Tuesday, Mar 20, 2018 Author: Hera Diani
The sweltering heat subsided as the sun moved closer to the west that afternoon in early August. For a farmer group in Haikatapu Village, Rindi Subdistrict in Sumba Timur, East Nusa Tenggara, that only meant one thing: watering and weeding the nutrition gardens.
The gardens occupy a total of 2,000 square-meter and a 1,200 square-meter of village lands that are close to one another, surrounded by rice fields and close to a spring. A group of eight farmers have managed the gardens since 2012, when the Generasi program handed out five sachets of vegetable seeds per person and 100-kilogram of onion seeds, as part of the initiative to improve people’s nutrition. The farmers tend the gardens every morning and afternoon, and they work on their own farms in between.
“We produce plenty of vegetables now, from cabbage and spinach to lettuce, eggplant and sweet potato, as well as papaya,” said Ninda Halawulang, member of the farmers group.
The situation is very different compared to a couple of years ago. The dry season, which can last up to eight months, makes Sumba Timur dry and difficult for people to grow vegetables to meet their daily needs. This has contributed to nutrition issues in the community.
The management of the farms were also not as organized. Those who lived near the water source used to manage their own farms, which were usually quite small. Inadequate public transport made it difficult for them to obtain seeds, which are sold only in the district capital about 1.5 hours’ drive away. Therefore, most community members relied on grocery sellers, that passed through their area, to obtain vegetables.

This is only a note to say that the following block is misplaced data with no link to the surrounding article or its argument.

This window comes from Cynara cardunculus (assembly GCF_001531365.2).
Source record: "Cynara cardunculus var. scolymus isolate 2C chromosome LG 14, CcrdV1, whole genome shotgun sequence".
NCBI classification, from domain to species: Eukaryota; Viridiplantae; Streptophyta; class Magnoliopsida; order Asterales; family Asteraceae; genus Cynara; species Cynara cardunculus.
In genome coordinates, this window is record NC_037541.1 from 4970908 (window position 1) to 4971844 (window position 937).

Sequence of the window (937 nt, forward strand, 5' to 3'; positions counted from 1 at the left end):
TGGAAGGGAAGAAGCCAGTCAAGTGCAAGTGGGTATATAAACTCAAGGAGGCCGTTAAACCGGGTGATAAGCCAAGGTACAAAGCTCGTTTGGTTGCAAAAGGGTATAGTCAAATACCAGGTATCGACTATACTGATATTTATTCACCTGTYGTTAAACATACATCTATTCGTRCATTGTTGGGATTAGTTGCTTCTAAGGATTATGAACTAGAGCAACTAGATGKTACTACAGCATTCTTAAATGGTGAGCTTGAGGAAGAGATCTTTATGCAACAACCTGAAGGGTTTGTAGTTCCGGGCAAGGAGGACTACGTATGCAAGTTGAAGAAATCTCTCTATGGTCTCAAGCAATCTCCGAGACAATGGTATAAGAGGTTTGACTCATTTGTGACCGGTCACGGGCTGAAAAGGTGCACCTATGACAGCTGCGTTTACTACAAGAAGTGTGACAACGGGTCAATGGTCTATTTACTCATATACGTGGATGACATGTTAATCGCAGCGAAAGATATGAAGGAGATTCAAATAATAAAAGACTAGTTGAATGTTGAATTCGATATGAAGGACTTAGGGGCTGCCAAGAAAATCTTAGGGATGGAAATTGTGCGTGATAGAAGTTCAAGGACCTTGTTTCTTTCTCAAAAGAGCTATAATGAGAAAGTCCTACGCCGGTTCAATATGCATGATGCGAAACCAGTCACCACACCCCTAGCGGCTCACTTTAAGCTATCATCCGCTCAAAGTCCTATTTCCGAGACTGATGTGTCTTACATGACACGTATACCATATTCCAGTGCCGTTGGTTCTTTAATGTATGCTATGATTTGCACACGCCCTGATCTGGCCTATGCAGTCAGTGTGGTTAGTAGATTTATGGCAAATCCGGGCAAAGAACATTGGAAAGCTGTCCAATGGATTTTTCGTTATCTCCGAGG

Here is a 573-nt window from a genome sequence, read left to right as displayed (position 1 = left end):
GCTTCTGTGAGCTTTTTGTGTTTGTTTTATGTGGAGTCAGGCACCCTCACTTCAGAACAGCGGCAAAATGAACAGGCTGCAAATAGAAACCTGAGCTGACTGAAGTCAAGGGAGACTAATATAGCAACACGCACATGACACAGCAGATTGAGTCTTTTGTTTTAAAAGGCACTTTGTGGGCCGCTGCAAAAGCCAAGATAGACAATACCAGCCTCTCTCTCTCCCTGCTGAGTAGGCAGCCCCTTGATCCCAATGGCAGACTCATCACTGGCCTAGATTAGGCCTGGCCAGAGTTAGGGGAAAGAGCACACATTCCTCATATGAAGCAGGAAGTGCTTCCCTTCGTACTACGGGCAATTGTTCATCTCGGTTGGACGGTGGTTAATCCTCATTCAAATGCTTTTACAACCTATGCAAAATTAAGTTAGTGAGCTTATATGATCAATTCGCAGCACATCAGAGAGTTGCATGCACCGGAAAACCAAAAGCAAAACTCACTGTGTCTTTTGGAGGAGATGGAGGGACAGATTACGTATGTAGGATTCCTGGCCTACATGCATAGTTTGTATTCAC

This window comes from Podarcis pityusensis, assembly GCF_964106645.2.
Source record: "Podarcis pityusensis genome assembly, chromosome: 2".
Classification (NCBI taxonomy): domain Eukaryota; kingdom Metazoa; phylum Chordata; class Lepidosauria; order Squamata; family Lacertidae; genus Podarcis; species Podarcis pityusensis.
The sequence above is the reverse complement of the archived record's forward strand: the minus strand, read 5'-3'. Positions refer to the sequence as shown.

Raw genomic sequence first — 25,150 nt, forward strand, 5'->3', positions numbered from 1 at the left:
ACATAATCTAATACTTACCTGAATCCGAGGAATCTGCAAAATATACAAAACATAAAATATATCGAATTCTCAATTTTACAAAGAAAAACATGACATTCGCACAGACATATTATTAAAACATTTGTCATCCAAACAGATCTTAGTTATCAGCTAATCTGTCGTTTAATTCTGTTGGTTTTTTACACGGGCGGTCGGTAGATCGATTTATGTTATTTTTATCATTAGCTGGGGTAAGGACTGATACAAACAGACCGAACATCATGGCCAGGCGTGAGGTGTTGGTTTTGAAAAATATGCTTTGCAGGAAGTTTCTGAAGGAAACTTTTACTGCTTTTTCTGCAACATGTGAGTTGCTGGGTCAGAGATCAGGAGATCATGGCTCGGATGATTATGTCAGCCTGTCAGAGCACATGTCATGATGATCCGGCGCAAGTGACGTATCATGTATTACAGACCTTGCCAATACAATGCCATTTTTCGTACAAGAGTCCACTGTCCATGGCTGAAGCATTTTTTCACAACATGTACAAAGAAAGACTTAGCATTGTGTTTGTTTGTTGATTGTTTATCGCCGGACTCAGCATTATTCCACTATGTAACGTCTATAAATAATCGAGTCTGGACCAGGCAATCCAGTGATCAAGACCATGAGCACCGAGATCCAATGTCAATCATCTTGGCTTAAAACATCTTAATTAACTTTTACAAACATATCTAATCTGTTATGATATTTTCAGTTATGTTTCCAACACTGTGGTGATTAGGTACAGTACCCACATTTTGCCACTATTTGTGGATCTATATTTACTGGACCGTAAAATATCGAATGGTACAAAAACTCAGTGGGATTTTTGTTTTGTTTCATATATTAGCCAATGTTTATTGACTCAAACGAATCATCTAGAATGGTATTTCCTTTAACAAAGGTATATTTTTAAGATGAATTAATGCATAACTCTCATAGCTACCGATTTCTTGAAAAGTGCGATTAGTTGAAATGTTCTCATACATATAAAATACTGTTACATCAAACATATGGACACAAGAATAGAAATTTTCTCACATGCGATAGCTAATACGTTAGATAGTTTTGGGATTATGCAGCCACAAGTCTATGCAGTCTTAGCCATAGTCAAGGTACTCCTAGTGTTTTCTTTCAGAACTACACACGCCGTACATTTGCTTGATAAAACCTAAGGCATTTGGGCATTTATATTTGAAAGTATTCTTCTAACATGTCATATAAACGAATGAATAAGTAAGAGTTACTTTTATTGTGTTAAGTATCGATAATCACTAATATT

These issues were discussed in a village meeting, which the Generasi Cerdas Sehat (Generasi) team attended. Responding to the problem, the village community empowerment cadre, which was part of the Generasi team, assisted the community to identify the type of seeds needed and a budget plan to obtain them.
The local health post cadres in Rindi Sub-district has also been very proactive among the community. Following Generasi conducted cadres training, the cadres worked with the community to establish nutrition gardens in each village.
Today, the gardens help ensures families meet their daily nutritional needs. Some of the produce is also given to seven integrated health service posts (posyandu) in the area (whose cadres received Generasi training) as supplementary food for toddlers. Moreover, the gardens also serve as income source, as the communities sell the produce in the market.
“The money helps pay for our children’s schooling and household expenses,” Ninda said, smiling.
Generasi, in coordination with the Health Agency, facilitated nutrition gardens in three other villages in the area. The nutrition gardens have improved people’s nutrition, testified farmers group who managed a garden in Lukuhippa Hamlet near Haikatappu.
The garden was started in 2016, when Generasi provided seeds worth Rp 20,000 for every pregnant woman. Managed by a group of six farmers, the garden has earned Rp 10 million so far, mostly from the sales to employees of a sugar cane plantation.
“Most of the produce are sold and the money is for each member of the farmers group. The rest of the produce is for community needs, like if we have community meeting,” said Jeara Pay, daughter of the Lukuhippa hamlet head who helps with the garden.
The success of the nutrition gardens has urged village government, that are integrated with Generasi programs, to discuss the initiative in their village development planning deliberative meetings. The purpose is to allocate funds from Village Budget to support the sustainability of the initiative.